The modern marine industry is awash with judging panels intent on handing out cakes and medals. There are regional, national and international awards to be won, as well as ‘Best in Show’ rosettes and lots of pat-on-the-head ‘Commended’ platitudes for boats that simply enjoyed taking part. However, in this fickle world of ego-stroking networkers and smile-savvy pros, the European Powerboat of the Year Awards seems to possess more gravity than most.
With editors from significant motorboat magazines in seven European countries (Germany, Italy, Norway, France, Switzerland, Austria and Spain), the judging panel is tasked with nominating 25 new boats in five powerboat classes (‘Up to 25 Feet’, ‘Up to 35 Feet’ and ‘Up to 45 Feet’, plus ‘Over 45 feet’ and ‘Trawler’). Of course, these categories are extremely broad and (as intimated in my run-down on the new BOB awards), I still don’t see how Austria and Switzerland add much credibility to proceedings, but with a huge range of boats to choose from, plus a close affiliation to the Dusseldorf Boat Show (where the winners will be picked in January), its 25 expectant nominees are definitely worth a closer look...
Category 1: Up to 25 feet
In the most modest of the five categories, the Bénéteau Flyer 6 has achieved another awards nominee shortlisting, courtesy of three properly integrated, pursuit-specific deck solutions on a single hull.
Joining it are the Flipper 600DC and the Parker 750DC, both of which are very capable and well-sorted family day cruisers, but to my mind, they are otherwise fairly unremarkable. The Rinker 200 Captiva MTX is a decent choice in this category, not least because it offers the kind of affordability so rare in the brightly coloured, do-it-all, pickle-fork sector of the watersports market. However, Yamarin’s Cross 75 BR, which recently won the aforementioned BOB Award, looks like the standout candidate, with its bold fusion of fibreglass topsides and a tough but splendidly compliant aluminium hull. In a shortlist high in competence but peculiarly lacking in spice, the Yamarin is far and away the most interesting option.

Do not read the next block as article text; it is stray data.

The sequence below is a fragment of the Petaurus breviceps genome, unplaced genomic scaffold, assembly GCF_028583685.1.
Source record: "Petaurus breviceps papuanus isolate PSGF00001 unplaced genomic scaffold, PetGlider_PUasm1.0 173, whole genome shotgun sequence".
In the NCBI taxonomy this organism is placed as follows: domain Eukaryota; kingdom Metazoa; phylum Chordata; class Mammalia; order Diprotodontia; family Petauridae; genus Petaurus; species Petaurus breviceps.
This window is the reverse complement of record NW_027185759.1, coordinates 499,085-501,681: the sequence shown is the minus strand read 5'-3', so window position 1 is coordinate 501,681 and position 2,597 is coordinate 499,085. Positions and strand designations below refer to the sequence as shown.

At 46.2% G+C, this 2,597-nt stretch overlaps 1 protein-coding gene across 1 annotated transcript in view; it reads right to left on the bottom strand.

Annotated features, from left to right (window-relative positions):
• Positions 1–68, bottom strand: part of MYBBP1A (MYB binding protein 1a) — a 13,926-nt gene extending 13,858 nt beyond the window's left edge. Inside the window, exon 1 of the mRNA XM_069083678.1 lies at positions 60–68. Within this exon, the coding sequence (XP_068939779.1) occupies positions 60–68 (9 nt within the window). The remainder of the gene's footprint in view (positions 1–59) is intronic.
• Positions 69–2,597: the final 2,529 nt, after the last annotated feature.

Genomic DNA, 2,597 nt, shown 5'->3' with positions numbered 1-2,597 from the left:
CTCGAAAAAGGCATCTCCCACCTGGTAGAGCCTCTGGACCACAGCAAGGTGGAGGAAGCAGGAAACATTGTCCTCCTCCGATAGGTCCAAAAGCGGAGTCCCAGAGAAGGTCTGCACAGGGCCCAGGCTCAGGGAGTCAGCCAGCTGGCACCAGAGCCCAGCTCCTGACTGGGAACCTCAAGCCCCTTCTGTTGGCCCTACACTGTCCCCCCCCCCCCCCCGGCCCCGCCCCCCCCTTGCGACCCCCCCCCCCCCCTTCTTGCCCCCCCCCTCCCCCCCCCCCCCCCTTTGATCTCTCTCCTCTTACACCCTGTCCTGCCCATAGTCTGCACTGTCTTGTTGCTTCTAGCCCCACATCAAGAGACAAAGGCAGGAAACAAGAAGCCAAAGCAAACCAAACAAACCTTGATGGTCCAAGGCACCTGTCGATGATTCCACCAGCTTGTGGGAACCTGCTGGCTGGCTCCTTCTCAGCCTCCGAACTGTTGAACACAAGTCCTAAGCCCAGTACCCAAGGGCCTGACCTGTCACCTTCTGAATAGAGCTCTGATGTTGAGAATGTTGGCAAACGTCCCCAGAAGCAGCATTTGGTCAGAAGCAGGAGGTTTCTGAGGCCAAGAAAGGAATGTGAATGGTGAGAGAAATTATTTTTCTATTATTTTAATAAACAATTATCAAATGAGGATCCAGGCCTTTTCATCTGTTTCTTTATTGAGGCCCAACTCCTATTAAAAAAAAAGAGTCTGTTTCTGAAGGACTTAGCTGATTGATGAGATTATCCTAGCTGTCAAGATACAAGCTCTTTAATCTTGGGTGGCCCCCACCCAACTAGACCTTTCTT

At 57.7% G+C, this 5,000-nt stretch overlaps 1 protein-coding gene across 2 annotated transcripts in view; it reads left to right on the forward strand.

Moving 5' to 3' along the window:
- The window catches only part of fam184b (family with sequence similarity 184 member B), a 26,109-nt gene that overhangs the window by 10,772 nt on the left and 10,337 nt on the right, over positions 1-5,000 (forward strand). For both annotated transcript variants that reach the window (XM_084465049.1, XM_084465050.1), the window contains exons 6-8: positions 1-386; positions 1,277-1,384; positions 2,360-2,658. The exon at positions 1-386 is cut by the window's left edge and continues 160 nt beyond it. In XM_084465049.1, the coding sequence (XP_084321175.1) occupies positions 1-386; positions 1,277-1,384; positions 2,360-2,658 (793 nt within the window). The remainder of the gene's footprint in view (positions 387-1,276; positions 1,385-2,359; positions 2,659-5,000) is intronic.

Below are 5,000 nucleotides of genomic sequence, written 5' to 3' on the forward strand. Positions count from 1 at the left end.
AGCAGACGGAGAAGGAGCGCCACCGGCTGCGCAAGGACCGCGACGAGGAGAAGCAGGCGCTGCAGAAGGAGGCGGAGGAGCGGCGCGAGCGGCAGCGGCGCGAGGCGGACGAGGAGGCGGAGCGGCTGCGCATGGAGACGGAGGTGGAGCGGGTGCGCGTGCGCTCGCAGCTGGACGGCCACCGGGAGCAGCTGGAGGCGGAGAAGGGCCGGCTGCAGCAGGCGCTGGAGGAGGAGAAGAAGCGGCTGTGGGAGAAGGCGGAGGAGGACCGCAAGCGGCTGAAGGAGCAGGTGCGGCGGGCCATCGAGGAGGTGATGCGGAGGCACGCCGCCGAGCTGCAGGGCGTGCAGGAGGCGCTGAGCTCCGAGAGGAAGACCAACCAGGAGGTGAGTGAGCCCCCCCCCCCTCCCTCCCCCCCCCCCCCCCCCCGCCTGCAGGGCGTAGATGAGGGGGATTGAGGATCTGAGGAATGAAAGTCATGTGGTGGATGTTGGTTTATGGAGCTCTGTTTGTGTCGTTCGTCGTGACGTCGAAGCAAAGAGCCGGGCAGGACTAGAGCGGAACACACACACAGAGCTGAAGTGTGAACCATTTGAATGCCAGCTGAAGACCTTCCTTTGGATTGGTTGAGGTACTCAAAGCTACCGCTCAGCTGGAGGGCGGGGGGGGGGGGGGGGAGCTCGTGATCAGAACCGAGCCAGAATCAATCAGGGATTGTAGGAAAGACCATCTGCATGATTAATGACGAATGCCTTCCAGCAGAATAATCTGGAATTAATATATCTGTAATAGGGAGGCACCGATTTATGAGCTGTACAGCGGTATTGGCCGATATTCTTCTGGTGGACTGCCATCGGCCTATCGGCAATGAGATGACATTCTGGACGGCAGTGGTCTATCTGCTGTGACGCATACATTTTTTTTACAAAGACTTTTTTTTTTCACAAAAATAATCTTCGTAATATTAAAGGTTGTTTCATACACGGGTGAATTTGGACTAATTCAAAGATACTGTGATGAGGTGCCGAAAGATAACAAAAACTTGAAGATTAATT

Category 2: Up to 35 feet
The shortlist for the top prize in the next category up is altogether more dynamic. It starts with Draco’s Windy-built comeback model, the attractive 27RS, with its Yamaha outboard power, bow rider layout and premium Scandinavian approach.
The Quicksilver Activ 805 is another very strong contender on account of its sheer space and versatility. However, after that, the difficulty for the judging panel becomes quite plain. After all, this category somehow manages to pit the sleek Frauscher 747 rocket ship against the upright, bubble-shaped Galeon Fly - and that’s to say nothing of the Transformer-like, expandable Wider 32. I’m not sure how these craft can be meaningfully compared, but however confused the rationale of the category might be, I would like to see the judges sidestep ‘Ingenuity for the Rich’ and reward ‘Ingenuity on a Budget’ (an altogether more testing achievement) by overlooking the excellent Wider and applauding the modest but authentic brilliance of the Polish-built Galeon.
See the Galeon 430 Fly first look video on boats.com.
Category 3: Up to 45 feet